The preliminary results of the 2020 Census once again show a fact that unfortunately has become a chronic problem: Latino, African-American and Native American minorities were once again undercounted in the national count.
The statistical underestimation of Latinos was 4.99% in 2020, compared to 1.54% in 2010. For African Americans it was 3.3% in 2020, compared to 2% in 2010, and for the Indigenous community it was a record number 5.64%, up from 4.8% in 2010. In contrast, non-Hispanic whites and Asians were overcounted in the official count.
Why does it matter? Why the distribution of around 1.5 trillion dollars in federal money depends on the census results to communities throughout the country for educational, health, transportation, surveillance, and various other kinds of public services.
Although the 14th constitutional amendment establishes that “the entire number of people in each state” must be counted, the past Trump administration made extraordinary efforts to exclude undocumented immigrants from the count. Faced with the rejection of the courts, his Department of Commerce determined to put a stop to the national count prematurely. A recent memo obtained by The New York Times shows how Trump administration appointees pressured career bureaucrats seeking to ensure accurate results.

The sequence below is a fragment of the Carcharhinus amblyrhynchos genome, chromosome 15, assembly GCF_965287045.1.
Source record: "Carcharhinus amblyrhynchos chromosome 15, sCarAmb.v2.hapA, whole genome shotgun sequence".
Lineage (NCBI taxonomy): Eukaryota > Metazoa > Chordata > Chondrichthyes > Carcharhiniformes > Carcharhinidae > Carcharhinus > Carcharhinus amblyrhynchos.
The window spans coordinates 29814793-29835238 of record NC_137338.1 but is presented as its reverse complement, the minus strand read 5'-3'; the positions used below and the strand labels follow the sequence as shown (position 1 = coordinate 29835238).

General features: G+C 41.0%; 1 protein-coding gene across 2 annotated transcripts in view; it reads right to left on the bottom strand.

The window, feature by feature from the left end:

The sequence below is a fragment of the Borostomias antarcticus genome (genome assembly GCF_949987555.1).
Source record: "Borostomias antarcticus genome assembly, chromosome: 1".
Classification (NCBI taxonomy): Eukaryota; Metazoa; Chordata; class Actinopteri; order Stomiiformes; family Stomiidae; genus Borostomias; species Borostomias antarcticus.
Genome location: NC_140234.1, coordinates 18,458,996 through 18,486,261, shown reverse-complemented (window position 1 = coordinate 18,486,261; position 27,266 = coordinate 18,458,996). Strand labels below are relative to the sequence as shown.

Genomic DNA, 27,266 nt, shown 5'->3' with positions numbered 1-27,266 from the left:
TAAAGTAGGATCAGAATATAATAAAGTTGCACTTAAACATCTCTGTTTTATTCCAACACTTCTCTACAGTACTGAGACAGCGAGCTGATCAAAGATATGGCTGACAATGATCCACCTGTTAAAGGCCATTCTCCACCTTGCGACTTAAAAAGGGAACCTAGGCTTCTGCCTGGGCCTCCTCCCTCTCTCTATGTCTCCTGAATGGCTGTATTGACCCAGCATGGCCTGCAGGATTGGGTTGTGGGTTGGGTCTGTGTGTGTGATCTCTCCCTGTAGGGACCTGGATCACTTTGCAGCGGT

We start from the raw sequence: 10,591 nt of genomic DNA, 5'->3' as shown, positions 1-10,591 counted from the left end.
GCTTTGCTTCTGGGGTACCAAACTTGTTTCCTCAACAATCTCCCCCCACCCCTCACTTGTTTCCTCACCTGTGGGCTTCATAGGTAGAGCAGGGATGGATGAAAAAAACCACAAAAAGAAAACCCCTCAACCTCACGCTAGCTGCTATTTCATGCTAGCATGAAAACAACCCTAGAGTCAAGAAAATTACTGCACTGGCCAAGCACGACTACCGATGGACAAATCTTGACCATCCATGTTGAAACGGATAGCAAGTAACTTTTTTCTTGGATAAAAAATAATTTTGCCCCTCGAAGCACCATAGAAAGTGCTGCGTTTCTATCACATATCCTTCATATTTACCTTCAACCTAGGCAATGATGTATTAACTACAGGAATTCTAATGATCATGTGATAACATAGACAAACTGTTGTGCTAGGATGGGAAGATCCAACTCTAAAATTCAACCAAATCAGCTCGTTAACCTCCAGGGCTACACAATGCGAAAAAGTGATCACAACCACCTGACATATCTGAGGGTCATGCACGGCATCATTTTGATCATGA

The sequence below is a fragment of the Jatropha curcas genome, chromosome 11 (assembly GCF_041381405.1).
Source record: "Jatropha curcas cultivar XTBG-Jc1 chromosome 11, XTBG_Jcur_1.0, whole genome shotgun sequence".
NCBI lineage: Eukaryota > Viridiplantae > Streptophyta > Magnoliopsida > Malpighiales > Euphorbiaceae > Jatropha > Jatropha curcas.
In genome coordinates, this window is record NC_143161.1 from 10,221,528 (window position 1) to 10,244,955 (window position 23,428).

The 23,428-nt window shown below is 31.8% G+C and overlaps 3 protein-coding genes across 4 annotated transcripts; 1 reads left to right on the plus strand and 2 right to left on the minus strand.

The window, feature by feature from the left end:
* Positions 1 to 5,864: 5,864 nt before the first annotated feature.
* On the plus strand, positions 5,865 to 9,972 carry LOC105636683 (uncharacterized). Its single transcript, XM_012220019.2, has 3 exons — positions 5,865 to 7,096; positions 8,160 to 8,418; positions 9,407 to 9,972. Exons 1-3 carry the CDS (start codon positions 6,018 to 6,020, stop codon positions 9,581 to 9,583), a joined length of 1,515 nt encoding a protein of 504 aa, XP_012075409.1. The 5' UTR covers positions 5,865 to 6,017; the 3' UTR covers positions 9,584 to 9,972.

The efforts of the past administration also had a political motive. Census numbers are the basis for redistricting: An undercount of minorities, who mostly vote Democrat, could favor Republicans.
Robert Santos, the new director of the Census appointed by President Biden and a prestigious statistician, considers the figures to be valid, given the unprecedented challenges that the operation of the 2020 Census faced during the Trump era. “Taking today’s findings together, we believe the 2020 Census data is fit for many uses in decision-making, as well as painting a vivid portrait of the people of our nation.”
Even assuming the appreciation of the director of the Census Bureau is correct, the question is: Is there at this time a legal route to try to correct the undercounting of minorities, in such a way that it can be remedied and compensated in the distribution of federal resources?
This is a valid question, given that Latino, African American, and Native American minorities have been the most disproportionately hit during the COVID-19 pandemic and continue to be exposed on the front lines of the battle as essential workers. Seeking an urgent remedy is not only an act of justice but a moral obligation.
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